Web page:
In order to reduce the energy consumption of catalytic processes, one of the levers is to optimize catalysts. This optimization is accompanied by an ever-increasing need to characterize these solids. This is particularly the case for hydrotreating catalysts that produce fuels and chemical intermediates with low environmental impact.
Background: In the light of sustainable mobility, batteries play an essential role in the electrification and hybridization of transport vehicles. Batteries based on lithium ions currently offers one of the best performances with respect to other rechargeable batteries. However, in lithium ions batteries solid electrolyte interphase (SEI) layers are formed that can severely impact the performance of these batteries if they use graphite-based electrodes.
Renewable energies (RE) are the most suitable vectors to meet the imperatives of environmental protection and reduction of greenhouse gas emissions. The air transport sector is positioning itself on these new energies as part of its objective to stabilize CO2 emissions from 2020 onwards and then to reduce its CO2 emissions by 50% by 2050. However, the air transport sector is growing and it’s becoming a key issue to find sustainable solutions regarding the choice of fuels. Most of the air transport emissions occur at altitude during the aircraft's cruise phase.
The use of solar energy to convert CO2 into hydrocarbons could mitigate two main problems : global warming and future energy demand. The photocatalytic route is pertinent, but the process yield remains low even for the most efficient developed materials and many questions stay opened regarding the intrinsic properties of the photocatalyst to be optimized and about the reactional mechanisms.
The increase in the world population coupled with technological development will generate a growing demand for petrochemicals in the coming decades. This will contribute to the shift of the use of hydrocarbon resources to petrochemicals at the expense of fuels. Para-xylene is a molecule particularly sought after because it is involved in particular for the production of polyester fibers for clothing or resins. This molecule can be produced by isomerization reactions of other aromatic molecules of lower value. Heterogeneous catalysts are used to catalyze these reactions.
Computer simulation tools are widely used at IFP (Energies nouvelles (IFPen) for applications in various fields of energy, transport and the environment. The use of multi-scale modeling has become a key factor for successful studies. In chemistry, molecular modeling contributes to the understanding of phenomena occurring from electronic to mesoscopic scales. The explicit consideration of chemical reactions in molecular simulations requires the use of a so-called "reactive" force field such as ReaxFF.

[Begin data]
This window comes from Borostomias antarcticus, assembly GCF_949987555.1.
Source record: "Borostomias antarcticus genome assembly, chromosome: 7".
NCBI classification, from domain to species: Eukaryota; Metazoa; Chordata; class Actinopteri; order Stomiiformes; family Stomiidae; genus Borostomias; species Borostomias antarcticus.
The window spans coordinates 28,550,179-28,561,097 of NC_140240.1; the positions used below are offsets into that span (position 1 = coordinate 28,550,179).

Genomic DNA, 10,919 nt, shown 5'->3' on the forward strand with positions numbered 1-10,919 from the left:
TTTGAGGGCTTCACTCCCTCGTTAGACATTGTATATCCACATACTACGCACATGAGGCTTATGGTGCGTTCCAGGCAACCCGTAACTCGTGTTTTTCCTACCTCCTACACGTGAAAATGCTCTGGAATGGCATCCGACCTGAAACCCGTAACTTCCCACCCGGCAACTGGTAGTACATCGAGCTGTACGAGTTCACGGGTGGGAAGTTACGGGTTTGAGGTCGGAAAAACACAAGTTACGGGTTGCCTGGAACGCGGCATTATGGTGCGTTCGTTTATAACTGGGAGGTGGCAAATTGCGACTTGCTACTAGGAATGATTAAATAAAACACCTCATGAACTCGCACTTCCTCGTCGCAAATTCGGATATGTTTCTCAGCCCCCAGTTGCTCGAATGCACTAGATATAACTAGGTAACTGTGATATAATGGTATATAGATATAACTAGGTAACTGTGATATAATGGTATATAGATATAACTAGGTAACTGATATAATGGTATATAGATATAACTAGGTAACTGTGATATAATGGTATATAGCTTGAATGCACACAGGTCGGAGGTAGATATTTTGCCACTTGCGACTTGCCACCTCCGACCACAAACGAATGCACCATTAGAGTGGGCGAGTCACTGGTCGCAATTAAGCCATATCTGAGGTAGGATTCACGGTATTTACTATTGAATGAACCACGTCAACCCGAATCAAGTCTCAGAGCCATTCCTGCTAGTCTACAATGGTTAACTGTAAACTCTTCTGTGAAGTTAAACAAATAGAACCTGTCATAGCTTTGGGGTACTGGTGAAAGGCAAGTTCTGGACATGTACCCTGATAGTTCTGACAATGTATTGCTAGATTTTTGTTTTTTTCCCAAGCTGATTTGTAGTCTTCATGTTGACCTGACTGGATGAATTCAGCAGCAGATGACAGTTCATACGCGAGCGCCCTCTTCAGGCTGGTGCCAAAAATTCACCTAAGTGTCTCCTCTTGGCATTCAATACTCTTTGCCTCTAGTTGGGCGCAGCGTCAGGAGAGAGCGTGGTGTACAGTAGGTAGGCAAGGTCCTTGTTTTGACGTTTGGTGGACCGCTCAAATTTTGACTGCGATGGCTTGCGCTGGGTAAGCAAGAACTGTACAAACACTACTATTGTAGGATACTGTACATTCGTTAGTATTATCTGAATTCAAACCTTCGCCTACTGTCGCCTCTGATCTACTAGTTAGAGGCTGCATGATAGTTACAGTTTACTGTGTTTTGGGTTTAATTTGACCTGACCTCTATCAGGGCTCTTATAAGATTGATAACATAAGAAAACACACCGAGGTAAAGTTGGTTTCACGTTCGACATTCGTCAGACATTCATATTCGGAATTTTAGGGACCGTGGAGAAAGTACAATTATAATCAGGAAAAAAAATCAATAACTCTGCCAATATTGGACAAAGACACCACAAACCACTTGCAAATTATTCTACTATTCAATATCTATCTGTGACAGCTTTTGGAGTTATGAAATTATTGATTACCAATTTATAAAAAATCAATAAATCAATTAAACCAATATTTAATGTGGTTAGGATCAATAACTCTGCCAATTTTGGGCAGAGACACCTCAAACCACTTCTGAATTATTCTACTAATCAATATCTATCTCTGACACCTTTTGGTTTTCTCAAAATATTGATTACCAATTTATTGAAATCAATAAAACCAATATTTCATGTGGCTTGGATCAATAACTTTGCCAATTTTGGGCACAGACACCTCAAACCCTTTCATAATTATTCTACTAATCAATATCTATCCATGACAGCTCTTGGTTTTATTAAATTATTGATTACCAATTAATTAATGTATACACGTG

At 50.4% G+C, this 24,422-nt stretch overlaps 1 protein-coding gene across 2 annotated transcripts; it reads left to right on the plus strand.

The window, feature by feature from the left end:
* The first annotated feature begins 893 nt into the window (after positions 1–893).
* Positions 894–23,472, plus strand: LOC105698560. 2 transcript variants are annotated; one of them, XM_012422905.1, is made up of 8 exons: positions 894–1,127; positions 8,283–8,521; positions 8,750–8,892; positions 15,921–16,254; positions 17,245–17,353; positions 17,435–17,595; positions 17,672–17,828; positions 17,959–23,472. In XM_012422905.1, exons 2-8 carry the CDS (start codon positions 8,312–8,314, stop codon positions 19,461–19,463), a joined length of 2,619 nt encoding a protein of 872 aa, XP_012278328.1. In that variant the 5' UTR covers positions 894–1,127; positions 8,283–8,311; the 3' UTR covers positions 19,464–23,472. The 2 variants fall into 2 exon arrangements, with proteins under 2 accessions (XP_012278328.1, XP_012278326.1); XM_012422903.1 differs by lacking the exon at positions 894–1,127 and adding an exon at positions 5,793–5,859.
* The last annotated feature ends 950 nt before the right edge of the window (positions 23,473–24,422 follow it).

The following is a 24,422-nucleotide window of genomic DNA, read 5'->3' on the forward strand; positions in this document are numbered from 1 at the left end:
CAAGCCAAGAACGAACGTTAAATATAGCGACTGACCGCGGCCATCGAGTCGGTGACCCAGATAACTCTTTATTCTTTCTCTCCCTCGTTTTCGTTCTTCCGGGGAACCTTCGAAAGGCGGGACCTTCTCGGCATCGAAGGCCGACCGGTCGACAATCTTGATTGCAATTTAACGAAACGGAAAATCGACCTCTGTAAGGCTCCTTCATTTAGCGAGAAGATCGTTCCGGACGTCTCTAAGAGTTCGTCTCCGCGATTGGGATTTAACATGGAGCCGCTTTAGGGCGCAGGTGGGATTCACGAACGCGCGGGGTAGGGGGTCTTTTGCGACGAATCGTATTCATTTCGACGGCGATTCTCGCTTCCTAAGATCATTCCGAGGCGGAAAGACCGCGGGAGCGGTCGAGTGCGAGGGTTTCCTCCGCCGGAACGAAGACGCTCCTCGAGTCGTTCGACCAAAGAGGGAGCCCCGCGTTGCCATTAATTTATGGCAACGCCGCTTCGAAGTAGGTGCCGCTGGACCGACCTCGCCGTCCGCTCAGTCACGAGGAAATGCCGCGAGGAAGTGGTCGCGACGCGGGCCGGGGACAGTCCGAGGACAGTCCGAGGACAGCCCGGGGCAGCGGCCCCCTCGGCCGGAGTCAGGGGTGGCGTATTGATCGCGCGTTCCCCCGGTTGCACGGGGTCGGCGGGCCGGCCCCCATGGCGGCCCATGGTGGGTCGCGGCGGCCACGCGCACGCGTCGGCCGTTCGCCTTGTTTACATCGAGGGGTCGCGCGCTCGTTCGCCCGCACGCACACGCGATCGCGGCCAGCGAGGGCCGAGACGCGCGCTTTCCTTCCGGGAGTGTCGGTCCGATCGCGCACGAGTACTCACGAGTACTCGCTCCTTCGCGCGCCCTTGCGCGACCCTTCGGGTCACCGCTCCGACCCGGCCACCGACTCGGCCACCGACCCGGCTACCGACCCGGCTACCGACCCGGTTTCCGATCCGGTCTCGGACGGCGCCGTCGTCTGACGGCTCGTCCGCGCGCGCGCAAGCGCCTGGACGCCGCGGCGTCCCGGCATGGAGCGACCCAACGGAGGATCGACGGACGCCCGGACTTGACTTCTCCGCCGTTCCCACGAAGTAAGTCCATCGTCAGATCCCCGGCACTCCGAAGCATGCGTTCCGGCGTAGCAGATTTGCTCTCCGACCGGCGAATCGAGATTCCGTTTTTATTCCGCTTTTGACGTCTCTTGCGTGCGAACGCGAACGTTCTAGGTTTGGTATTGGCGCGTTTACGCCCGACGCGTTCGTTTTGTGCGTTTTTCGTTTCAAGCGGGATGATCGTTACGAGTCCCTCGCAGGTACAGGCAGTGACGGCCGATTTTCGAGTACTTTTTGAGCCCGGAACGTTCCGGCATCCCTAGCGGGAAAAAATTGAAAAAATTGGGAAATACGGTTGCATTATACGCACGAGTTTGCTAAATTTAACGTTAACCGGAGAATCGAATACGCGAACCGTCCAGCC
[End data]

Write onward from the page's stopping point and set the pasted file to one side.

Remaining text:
Mastering the conversion of biomass to useful chemicals (bioplastics, etc.) is one of the big challenges of our society. Two third of the annually produced biomass is carbohydrate biomass, i.e. sugar polymers. The depolymerisation of carbohydrates leads to glucose, fructose, xylose, etc. These molecules are highly functionalized and can be converted to a range of interesting products, for example, 5-hydroxymethylfurfural, which is the base of a new biopolymer that can substitute PET, levulinic acid, lactic acid, etc.
The design of new active and selective catalysts is a crucial challenge in the current context of sustainable development and atom efficiency. In this sense, homogeneous catalysis based on the design of perfectly defined metallic precursors, is capable of reaching the needs for this purpose. The activation of these metal precursors under reaction conditions is a key step in the generation of highly selective single site catalysts.
The electrochemical storage of electrical energy has become a global issue and a major challenge. Li-ion batteries are considered as the preferred solution to store energy on board of new generation electric and hybrid vehicles or manage renewable energy in stationary applications. Safe batteries systems still represent today the weakest link in the development of many energy or power demanding applications.
Supported metallic catalysts are of paramount important in heterogeneous catalysis. In particular, PtSn/γ-Al2O3 systems, where the metals are in the form of sub-nanometric particles, are industrially used for the transformation of hydrocarbons and oxygenated molecules. They are classically obtained after a sequence of impregnation of the support by contacting with an aqueous solution of metallic complexes, followed by drying, calcination and reduction to form metallic clusters. Such synthesis procedure was optimized empirically.